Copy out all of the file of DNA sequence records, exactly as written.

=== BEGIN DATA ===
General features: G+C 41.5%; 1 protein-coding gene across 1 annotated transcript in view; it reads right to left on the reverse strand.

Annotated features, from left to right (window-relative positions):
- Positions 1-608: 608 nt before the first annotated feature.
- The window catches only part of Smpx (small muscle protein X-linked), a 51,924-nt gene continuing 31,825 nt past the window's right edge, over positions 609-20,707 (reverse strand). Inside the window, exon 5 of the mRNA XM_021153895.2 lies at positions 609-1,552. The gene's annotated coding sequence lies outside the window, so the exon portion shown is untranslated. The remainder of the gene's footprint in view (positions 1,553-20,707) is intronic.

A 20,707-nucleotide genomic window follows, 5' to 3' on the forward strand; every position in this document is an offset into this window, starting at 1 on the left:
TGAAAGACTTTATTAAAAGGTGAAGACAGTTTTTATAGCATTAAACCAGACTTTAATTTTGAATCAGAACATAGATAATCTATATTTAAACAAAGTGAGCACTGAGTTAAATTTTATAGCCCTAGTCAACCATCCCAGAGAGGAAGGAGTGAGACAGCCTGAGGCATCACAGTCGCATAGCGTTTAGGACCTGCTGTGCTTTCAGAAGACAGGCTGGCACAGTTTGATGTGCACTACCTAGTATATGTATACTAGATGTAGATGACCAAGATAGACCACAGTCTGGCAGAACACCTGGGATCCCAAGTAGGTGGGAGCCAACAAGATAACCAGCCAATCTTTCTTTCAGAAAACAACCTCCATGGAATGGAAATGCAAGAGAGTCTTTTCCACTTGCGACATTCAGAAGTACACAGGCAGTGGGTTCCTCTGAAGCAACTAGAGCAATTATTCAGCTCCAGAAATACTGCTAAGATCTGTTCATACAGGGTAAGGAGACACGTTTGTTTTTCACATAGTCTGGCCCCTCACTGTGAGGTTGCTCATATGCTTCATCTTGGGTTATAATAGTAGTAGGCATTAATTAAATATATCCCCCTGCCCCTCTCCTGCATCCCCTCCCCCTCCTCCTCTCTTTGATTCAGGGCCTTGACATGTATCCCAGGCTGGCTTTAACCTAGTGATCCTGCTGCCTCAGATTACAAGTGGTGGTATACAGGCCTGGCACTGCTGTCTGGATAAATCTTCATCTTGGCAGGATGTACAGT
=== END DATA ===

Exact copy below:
General features: G+C 41.5%; 1 protein-coding gene across 1 annotated transcript in view; it reads right to left on the reverse strand.

Annotated features, from left to right (window-relative positions):
- Positions 1-608: 608 nt before the first annotated feature.
- The window catches only part of Smpx (small muscle protein X-linked), a 51,924-nt gene continuing 31,825 nt past the window's right edge, over positions 609-20,707 (reverse strand). Inside the window, exon 5 of the mRNA XM_021153895.2 lies at positions 609-1,552. The gene's annotated coding sequence lies outside the window, so the exon portion shown is untranslated. The remainder of the gene's footprint in view (positions 1,553-20,707) is intronic.

A 20,707-nucleotide genomic window follows, 5' to 3' on the forward strand; every position in this document is an offset into this window, starting at 1 on the left:
TGAAAGACTTTATTAAAAGGTGAAGACAGTTTTTATAGCATTAAACCAGACTTTAATTTTGAATCAGAACATAGATAATCTATATTTAAACAAAGTGAGCACTGAGTTAAATTTTATAGCCCTAGTCAACCATCCCAGAGAGGAAGGAGTGAGACAGCCTGAGGCATCACAGTCGCATAGCGTTTAGGACCTGCTGTGCTTTCAGAAGACAGGCTGGCACAGTTTGATGTGCACTACCTAGTATATGTATACTAGATGTAGATGACCAAGATAGACCACAGTCTGGCAGAACACCTGGGATCCCAAGTAGGTGGGAGCCAACAAGATAACCAGCCAATCTTTCTTTCAGAAAACAACCTCCATGGAATGGAAATGCAAGAGAGTCTTTTCCACTTGCGACATTCAGAAGTACACAGGCAGTGGGTTCCTCTGAAGCAACTAGAGCAATTATTCAGCTCCAGAAATACTGCTAAGATCTGTTCATACAGGGTAAGGAGACACGTTTGTTTTTCACATAGTCTGGCCCCTCACTGTGAGGTTGCTCATATGCTTCATCTTGGGTTATAATAGTAGTAGGCATTAATTAAATATATCCCCCTGCCCCTCTCCTGCATCCCCTCCCCCTCCTCCTCTCTTTGATTCAGGGCCTTGACATGTATCCCAGGCTGGCTTTAACCTAGTGATCCTGCTGCCTCAGATTACAAGTGGTGGTATACAGGCCTGGCACTGCTGTCTGGATAAATCTTCATCTTGGCAGGATGTACAGT